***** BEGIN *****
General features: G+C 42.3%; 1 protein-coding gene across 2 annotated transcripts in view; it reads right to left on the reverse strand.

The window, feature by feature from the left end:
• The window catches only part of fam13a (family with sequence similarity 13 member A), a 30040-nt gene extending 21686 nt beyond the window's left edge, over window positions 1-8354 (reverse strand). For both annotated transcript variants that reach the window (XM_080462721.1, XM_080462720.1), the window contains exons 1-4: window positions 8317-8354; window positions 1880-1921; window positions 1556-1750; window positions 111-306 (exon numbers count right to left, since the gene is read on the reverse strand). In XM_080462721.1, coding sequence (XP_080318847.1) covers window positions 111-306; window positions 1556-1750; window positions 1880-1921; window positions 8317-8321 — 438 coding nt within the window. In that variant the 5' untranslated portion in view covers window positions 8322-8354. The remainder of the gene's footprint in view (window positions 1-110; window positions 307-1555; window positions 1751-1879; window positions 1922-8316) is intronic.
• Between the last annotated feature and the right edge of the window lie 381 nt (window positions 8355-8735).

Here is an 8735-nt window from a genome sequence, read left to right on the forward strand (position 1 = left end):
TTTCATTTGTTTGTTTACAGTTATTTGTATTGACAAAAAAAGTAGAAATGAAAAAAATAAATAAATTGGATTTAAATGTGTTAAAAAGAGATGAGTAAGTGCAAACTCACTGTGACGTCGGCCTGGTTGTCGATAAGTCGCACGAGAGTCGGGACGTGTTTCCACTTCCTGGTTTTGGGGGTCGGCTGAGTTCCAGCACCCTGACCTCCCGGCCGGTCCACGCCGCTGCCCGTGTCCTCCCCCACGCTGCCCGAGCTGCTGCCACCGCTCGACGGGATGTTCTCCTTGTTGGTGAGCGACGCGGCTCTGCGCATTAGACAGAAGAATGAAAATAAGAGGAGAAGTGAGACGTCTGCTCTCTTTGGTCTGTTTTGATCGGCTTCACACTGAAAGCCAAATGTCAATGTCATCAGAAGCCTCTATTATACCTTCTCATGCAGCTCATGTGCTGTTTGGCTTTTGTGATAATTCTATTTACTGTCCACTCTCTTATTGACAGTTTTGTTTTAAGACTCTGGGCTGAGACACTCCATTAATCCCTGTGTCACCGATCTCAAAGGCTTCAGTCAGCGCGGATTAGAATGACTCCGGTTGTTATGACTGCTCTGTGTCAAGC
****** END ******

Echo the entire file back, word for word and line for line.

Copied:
General features: G+C 42.3%; 1 protein-coding gene across 2 annotated transcripts in view; it reads right to left on the reverse strand.

The window, feature by feature from the left end:
• The window catches only part of fam13a (family with sequence similarity 13 member A), a 30040-nt gene extending 21686 nt beyond the window's left edge, over window positions 1-8354 (reverse strand). For both annotated transcript variants that reach the window (XM_080462721.1, XM_080462720.1), the window contains exons 1-4: window positions 8317-8354; window positions 1880-1921; window positions 1556-1750; window positions 111-306 (exon numbers count right to left, since the gene is read on the reverse strand). In XM_080462721.1, coding sequence (XP_080318847.1) covers window positions 111-306; window positions 1556-1750; window positions 1880-1921; window positions 8317-8321 — 438 coding nt within the window. In that variant the 5' untranslated portion in view covers window positions 8322-8354. The remainder of the gene's footprint in view (window positions 1-110; window positions 307-1555; window positions 1751-1879; window positions 1922-8316) is intronic.
• Between the last annotated feature and the right edge of the window lie 381 nt (window positions 8355-8735).

Here is an 8735-nt window from a genome sequence, read left to right on the forward strand (position 1 = left end):
TTTCATTTGTTTGTTTACAGTTATTTGTATTGACAAAAAAAGTAGAAATGAAAAAAATAAATAAATTGGATTTAAATGTGTTAAAAAGAGATGAGTAAGTGCAAACTCACTGTGACGTCGGCCTGGTTGTCGATAAGTCGCACGAGAGTCGGGACGTGTTTCCACTTCCTGGTTTTGGGGGTCGGCTGAGTTCCAGCACCCTGACCTCCCGGCCGGTCCACGCCGCTGCCCGTGTCCTCCCCCACGCTGCCCGAGCTGCTGCCACCGCTCGACGGGATGTTCTCCTTGTTGGTGAGCGACGCGGCTCTGCGCATTAGACAGAAGAATGAAAATAAGAGGAGAAGTGAGACGTCTGCTCTCTTTGGTCTGTTTTGATCGGCTTCACACTGAAAGCCAAATGTCAATGTCATCAGAAGCCTCTATTATACCTTCTCATGCAGCTCATGTGCTGTTTGGCTTTTGTGATAATTCTATTTACTGTCCACTCTCTTATTGACAGTTTTGTTTTAAGACTCTGGGCTGAGACACTCCATTAATCCCTGTGTCACCGATCTCAAAGGCTTCAGTCAGCGCGGATTAGAATGACTCCGGTTGTTATGACTGCTCTGTGTCAAGC